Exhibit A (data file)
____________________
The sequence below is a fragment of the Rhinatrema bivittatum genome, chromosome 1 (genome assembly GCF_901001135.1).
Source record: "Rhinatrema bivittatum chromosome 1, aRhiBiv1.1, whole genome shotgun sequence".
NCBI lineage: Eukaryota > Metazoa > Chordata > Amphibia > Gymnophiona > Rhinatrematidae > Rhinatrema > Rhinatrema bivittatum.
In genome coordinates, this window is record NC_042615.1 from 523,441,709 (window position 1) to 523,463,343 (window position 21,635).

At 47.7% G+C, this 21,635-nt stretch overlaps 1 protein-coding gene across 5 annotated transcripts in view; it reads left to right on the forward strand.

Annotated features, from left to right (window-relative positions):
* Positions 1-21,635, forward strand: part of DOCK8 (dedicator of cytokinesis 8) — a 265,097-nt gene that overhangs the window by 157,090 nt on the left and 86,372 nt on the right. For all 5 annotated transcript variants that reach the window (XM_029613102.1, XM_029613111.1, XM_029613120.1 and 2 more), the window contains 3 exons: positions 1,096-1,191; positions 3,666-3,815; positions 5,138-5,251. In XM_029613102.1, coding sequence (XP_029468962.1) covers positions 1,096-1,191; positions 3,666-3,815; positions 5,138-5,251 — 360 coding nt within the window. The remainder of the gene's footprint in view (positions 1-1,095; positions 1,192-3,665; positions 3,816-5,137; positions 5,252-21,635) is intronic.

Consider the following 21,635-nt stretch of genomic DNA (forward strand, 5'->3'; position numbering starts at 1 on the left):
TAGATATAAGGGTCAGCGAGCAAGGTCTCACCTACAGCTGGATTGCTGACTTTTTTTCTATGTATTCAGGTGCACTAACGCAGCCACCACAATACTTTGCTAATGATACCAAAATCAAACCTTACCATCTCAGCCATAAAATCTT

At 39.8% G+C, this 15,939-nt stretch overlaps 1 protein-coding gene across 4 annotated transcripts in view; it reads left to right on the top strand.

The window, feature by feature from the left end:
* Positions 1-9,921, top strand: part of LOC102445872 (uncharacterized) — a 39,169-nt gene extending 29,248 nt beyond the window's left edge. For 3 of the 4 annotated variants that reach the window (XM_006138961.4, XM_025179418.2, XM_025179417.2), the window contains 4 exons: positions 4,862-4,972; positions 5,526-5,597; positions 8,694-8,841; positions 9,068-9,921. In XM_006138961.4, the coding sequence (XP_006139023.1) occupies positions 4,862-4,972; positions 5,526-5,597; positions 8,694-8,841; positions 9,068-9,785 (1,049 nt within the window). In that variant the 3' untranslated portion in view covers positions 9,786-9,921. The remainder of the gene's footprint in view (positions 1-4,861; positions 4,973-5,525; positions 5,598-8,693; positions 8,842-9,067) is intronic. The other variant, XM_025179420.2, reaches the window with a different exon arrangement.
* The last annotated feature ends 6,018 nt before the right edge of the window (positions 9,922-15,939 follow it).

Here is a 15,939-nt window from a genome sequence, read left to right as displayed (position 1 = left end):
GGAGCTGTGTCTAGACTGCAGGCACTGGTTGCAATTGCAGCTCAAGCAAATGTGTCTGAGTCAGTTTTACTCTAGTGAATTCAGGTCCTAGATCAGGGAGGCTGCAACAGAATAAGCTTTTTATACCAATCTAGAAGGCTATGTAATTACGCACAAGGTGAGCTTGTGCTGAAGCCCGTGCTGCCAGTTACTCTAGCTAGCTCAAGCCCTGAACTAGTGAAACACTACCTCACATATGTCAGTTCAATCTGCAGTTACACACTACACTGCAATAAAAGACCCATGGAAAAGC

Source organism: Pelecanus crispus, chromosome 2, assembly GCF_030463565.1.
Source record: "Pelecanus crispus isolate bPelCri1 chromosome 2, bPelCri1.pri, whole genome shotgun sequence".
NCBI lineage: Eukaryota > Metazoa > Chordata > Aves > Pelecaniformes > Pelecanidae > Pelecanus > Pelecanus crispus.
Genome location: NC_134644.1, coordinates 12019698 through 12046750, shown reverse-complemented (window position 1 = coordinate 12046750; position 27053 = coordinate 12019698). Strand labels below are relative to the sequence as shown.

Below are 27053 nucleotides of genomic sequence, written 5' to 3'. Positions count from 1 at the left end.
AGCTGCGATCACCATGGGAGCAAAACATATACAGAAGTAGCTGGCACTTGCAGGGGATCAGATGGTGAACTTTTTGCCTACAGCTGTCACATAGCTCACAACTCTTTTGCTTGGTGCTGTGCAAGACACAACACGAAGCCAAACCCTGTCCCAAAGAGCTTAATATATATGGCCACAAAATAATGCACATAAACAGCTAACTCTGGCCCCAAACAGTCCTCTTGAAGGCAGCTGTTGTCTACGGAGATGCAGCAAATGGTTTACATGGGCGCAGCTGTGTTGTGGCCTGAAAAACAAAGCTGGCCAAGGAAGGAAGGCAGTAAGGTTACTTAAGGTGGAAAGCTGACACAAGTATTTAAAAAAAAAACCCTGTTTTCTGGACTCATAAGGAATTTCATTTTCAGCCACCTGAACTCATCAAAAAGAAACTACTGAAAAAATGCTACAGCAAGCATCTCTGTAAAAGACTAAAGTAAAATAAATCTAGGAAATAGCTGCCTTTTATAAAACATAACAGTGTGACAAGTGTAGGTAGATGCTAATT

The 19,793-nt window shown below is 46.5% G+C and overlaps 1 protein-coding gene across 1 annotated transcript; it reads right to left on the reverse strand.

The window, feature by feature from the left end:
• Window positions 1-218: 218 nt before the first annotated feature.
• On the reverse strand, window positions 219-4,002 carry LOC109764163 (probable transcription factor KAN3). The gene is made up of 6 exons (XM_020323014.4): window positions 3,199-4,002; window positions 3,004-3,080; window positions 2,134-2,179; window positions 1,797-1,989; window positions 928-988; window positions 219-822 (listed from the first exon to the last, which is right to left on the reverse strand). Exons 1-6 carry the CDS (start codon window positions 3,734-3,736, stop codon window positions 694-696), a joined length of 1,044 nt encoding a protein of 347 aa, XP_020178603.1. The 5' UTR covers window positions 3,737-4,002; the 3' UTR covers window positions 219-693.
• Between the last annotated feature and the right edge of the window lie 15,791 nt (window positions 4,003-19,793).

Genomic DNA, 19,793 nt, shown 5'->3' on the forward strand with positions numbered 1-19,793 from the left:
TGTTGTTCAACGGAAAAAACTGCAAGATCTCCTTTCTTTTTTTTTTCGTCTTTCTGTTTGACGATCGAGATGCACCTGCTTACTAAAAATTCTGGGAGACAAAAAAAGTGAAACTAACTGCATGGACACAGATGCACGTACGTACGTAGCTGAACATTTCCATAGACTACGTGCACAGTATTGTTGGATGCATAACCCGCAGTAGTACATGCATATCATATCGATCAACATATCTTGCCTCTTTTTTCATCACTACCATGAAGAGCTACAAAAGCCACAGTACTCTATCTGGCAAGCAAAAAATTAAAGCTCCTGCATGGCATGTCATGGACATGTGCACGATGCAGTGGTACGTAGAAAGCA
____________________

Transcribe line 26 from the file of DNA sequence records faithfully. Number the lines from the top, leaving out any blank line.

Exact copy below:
• Between the last annotated feature and the right edge of the window lie 15,791 nt (window positions 4,003-19,793).